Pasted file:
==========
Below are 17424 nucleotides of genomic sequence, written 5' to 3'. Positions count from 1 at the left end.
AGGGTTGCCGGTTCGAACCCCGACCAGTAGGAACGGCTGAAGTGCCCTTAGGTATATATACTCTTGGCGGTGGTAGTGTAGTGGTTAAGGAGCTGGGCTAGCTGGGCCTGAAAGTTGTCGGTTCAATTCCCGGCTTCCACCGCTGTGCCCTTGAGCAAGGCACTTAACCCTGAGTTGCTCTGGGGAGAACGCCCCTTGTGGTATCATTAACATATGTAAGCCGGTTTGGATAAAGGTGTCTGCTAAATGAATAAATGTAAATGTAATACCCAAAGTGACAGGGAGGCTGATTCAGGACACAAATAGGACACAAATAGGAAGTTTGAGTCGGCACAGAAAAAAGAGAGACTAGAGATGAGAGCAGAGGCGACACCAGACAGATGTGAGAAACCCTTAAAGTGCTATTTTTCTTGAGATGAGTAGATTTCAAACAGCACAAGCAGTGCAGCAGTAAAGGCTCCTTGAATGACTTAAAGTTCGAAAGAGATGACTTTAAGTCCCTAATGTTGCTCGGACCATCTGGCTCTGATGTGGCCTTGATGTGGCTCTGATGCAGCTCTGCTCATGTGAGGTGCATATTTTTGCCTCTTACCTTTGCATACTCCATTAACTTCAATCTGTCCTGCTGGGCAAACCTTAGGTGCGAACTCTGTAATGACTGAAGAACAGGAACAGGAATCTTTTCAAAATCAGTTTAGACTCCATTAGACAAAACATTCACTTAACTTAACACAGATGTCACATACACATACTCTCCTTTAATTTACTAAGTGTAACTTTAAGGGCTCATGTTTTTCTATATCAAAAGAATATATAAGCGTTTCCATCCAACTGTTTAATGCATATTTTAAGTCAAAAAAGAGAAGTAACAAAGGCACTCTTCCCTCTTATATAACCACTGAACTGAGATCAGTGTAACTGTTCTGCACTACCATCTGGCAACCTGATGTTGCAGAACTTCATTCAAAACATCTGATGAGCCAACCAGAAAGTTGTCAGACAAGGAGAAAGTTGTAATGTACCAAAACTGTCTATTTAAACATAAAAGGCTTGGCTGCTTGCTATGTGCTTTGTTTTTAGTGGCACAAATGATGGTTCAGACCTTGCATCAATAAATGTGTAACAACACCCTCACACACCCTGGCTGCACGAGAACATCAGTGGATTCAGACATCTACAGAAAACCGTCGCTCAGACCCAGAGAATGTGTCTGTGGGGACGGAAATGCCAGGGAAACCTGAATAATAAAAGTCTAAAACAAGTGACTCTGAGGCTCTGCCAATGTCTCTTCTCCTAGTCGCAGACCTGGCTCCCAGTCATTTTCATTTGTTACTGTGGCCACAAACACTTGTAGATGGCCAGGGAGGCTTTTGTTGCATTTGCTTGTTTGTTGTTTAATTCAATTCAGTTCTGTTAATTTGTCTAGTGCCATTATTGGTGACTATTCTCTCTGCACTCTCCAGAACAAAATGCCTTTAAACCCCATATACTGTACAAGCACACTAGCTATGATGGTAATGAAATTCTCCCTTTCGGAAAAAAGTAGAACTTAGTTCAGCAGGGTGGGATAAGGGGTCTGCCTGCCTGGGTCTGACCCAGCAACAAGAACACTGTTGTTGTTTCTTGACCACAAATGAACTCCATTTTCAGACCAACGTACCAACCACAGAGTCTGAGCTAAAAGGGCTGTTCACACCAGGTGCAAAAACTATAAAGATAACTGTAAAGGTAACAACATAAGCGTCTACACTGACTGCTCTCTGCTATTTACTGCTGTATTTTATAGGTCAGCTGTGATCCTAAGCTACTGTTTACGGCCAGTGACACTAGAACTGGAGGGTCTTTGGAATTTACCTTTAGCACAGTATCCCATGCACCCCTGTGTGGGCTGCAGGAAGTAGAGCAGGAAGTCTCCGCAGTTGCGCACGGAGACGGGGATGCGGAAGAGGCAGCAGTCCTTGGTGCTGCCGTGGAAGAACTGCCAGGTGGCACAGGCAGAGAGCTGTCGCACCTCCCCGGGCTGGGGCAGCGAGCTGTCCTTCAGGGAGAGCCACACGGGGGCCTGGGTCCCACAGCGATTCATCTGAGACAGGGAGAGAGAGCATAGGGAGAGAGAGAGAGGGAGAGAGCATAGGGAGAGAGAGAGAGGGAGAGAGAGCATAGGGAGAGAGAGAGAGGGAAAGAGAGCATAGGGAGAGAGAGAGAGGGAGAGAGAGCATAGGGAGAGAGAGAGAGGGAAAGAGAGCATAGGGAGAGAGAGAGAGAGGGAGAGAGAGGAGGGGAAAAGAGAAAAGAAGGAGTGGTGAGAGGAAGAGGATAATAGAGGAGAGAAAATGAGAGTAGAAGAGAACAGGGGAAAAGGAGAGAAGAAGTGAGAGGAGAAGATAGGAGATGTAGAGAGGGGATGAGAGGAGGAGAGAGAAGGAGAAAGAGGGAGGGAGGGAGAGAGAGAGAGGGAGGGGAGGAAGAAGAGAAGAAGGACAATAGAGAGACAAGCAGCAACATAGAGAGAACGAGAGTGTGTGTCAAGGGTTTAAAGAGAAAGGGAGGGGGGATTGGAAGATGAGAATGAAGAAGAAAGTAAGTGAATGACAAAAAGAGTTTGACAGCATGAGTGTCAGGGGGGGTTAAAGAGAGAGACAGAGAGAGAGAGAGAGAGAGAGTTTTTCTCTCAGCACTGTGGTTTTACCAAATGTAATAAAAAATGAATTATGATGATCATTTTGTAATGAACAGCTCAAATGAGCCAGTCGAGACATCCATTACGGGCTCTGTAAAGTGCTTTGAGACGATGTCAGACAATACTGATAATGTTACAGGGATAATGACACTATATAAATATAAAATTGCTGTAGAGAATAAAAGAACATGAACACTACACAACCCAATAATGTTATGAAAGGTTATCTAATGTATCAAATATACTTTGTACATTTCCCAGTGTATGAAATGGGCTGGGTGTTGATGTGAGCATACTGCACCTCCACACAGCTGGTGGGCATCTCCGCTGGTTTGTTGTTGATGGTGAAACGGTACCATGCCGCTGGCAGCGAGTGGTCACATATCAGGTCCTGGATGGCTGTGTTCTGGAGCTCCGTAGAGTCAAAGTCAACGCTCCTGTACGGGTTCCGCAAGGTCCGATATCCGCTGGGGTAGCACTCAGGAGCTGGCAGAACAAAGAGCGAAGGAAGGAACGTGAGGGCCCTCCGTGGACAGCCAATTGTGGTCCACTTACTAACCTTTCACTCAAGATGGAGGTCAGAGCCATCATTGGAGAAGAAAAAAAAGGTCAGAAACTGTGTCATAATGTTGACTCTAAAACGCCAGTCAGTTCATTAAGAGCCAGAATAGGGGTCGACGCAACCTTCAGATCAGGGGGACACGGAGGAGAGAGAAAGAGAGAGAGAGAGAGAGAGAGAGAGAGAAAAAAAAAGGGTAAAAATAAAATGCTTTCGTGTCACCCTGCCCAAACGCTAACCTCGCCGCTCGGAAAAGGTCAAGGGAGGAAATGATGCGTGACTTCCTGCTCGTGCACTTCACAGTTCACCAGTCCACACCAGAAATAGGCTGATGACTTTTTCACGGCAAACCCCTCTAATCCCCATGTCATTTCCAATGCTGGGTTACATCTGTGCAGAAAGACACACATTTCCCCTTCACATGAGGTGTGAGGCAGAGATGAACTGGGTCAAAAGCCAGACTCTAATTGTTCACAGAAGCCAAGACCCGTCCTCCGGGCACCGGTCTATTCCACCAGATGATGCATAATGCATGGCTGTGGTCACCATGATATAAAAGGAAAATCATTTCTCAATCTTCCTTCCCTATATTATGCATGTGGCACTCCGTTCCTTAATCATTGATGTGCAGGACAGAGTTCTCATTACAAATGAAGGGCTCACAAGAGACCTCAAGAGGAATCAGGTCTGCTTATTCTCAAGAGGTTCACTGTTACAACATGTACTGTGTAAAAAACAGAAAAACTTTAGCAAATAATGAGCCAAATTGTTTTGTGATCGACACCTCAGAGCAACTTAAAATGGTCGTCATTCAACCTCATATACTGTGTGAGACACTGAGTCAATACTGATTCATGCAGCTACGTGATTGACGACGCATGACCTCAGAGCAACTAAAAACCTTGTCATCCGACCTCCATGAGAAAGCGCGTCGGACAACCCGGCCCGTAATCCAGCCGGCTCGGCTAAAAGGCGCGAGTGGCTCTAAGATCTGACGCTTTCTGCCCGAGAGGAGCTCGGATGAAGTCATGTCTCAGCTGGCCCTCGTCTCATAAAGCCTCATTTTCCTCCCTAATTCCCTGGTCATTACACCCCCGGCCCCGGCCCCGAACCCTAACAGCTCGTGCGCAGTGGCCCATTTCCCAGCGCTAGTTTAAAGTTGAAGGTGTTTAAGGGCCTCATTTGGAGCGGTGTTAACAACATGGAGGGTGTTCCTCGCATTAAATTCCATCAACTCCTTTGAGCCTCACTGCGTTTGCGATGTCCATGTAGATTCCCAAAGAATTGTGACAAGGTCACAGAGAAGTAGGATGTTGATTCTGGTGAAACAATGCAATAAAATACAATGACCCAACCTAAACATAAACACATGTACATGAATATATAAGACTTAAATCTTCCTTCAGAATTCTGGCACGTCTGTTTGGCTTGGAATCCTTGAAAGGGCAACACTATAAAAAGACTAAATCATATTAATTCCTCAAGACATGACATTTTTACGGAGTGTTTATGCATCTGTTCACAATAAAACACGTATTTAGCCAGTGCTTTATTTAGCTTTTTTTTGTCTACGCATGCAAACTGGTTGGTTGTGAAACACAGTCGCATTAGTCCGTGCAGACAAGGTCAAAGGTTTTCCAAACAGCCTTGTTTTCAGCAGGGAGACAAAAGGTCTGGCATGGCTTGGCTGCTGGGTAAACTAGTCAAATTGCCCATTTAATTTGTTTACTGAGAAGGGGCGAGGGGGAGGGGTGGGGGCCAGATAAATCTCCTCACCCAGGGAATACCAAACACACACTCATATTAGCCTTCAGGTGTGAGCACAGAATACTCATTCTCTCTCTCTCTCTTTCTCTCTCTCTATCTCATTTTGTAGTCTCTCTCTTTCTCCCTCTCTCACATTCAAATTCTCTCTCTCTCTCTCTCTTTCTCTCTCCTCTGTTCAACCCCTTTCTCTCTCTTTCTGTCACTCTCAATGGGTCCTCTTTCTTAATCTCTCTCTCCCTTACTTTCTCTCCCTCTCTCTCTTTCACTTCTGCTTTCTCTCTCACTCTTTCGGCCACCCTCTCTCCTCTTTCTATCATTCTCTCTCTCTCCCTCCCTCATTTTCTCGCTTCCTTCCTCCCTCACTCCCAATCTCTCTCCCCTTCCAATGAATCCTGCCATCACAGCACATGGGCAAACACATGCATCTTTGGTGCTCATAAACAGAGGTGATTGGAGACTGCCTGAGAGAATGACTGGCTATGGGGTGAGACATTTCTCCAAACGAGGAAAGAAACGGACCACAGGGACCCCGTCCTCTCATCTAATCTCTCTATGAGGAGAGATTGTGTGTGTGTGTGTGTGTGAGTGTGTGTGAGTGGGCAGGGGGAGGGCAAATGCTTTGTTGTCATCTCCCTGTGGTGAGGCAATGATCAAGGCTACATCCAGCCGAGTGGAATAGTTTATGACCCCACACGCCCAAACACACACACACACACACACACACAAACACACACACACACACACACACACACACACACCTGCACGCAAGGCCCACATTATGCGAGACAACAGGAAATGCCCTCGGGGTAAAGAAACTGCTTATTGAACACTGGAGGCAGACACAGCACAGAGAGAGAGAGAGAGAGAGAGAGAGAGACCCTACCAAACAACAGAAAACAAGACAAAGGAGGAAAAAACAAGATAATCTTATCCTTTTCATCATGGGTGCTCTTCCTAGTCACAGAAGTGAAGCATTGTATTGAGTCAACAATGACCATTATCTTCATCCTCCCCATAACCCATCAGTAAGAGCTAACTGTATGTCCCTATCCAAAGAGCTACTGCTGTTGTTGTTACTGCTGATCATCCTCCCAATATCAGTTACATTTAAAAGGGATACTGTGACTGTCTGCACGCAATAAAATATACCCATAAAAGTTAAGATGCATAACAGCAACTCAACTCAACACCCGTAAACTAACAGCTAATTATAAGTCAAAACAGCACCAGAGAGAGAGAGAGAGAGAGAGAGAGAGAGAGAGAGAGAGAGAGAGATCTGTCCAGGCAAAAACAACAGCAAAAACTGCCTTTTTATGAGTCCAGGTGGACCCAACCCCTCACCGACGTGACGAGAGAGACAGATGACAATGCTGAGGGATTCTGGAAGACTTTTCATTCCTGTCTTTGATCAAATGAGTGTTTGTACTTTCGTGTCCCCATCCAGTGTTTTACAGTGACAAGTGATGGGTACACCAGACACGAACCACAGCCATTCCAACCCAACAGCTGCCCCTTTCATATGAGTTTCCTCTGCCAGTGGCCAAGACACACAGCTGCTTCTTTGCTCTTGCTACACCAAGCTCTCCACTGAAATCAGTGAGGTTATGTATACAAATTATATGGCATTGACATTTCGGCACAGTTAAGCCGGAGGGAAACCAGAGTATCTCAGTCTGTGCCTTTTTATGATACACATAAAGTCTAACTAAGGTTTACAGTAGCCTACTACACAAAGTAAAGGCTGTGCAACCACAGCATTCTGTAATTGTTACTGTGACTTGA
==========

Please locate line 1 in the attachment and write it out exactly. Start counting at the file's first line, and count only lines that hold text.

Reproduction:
Below are 17424 nucleotides of genomic sequence, written 5' to 3'. Positions count from 1 at the left end.